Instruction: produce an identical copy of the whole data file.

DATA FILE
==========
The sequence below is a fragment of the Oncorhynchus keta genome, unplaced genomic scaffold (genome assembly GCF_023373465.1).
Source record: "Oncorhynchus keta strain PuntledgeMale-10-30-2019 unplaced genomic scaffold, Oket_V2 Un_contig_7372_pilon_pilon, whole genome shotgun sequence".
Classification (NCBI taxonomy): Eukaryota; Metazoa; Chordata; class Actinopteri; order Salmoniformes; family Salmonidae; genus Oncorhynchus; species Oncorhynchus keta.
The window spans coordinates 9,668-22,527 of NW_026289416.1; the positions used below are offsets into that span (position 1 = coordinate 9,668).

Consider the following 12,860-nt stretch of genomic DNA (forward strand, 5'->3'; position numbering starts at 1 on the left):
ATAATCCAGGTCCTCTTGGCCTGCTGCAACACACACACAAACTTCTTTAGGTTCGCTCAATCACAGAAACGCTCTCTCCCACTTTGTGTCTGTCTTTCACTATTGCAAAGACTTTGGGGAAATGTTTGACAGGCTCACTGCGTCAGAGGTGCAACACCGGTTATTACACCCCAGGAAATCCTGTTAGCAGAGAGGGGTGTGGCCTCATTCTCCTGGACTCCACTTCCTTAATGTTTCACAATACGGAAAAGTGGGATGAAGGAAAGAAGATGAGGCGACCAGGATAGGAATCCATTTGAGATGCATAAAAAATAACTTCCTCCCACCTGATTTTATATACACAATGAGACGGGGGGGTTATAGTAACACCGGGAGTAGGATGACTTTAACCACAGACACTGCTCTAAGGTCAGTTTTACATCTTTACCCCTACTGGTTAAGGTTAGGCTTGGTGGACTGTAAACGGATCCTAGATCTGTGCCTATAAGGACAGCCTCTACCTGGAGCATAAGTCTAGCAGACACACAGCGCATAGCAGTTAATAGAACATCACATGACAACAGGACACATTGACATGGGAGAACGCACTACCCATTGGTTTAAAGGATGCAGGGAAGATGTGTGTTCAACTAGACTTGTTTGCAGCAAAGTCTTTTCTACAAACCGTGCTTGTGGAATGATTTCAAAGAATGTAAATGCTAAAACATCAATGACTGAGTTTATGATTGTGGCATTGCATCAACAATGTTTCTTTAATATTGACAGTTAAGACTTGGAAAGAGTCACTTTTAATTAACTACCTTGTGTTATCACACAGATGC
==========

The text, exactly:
The sequence below is a fragment of the Oncorhynchus keta genome, unplaced genomic scaffold (genome assembly GCF_023373465.1).
Source record: "Oncorhynchus keta strain PuntledgeMale-10-30-2019 unplaced genomic scaffold, Oket_V2 Un_contig_7372_pilon_pilon, whole genome shotgun sequence".
Classification (NCBI taxonomy): Eukaryota; Metazoa; Chordata; class Actinopteri; order Salmoniformes; family Salmonidae; genus Oncorhynchus; species Oncorhynchus keta.
The window spans coordinates 9,668-22,527 of NW_026289416.1; the positions used below are offsets into that span (position 1 = coordinate 9,668).

Consider the following 12,860-nt stretch of genomic DNA (forward strand, 5'->3'; position numbering starts at 1 on the left):
ATAATCCAGGTCCTCTTGGCCTGCTGCAACACACACACAAACTTCTTTAGGTTCGCTCAATCACAGAAACGCTCTCTCCCACTTTGTGTCTGTCTTTCACTATTGCAAAGACTTTGGGGAAATGTTTGACAGGCTCACTGCGTCAGAGGTGCAACACCGGTTATTACACCCCAGGAAATCCTGTTAGCAGAGAGGGGTGTGGCCTCATTCTCCTGGACTCCACTTCCTTAATGTTTCACAATACGGAAAAGTGGGATGAAGGAAAGAAGATGAGGCGACCAGGATAGGAATCCATTTGAGATGCATAAAAAATAACTTCCTCCCACCTGATTTTATATACACAATGAGACGGGGGGGTTATAGTAACACCGGGAGTAGGATGACTTTAACCACAGACACTGCTCTAAGGTCAGTTTTACATCTTTACCCCTACTGGTTAAGGTTAGGCTTGGTGGACTGTAAACGGATCCTAGATCTGTGCCTATAAGGACAGCCTCTACCTGGAGCATAAGTCTAGCAGACACACAGCGCATAGCAGTTAATAGAACATCACATGACAACAGGACACATTGACATGGGAGAACGCACTACCCATTGGTTTAAAGGATGCAGGGAAGATGTGTGTTCAACTAGACTTGTTTGCAGCAAAGTCTTTTCTACAAACCGTGCTTGTGGAATGATTTCAAAGAATGTAAATGCTAAAACATCAATGACTGAGTTTATGATTGTGGCATTGCATCAACAATGTTTCTTTAATATTGACAGTTAAGACTTGGAAAGAGTCACTTTTAATTAACTACCTTGTGTTATCACACAGATGC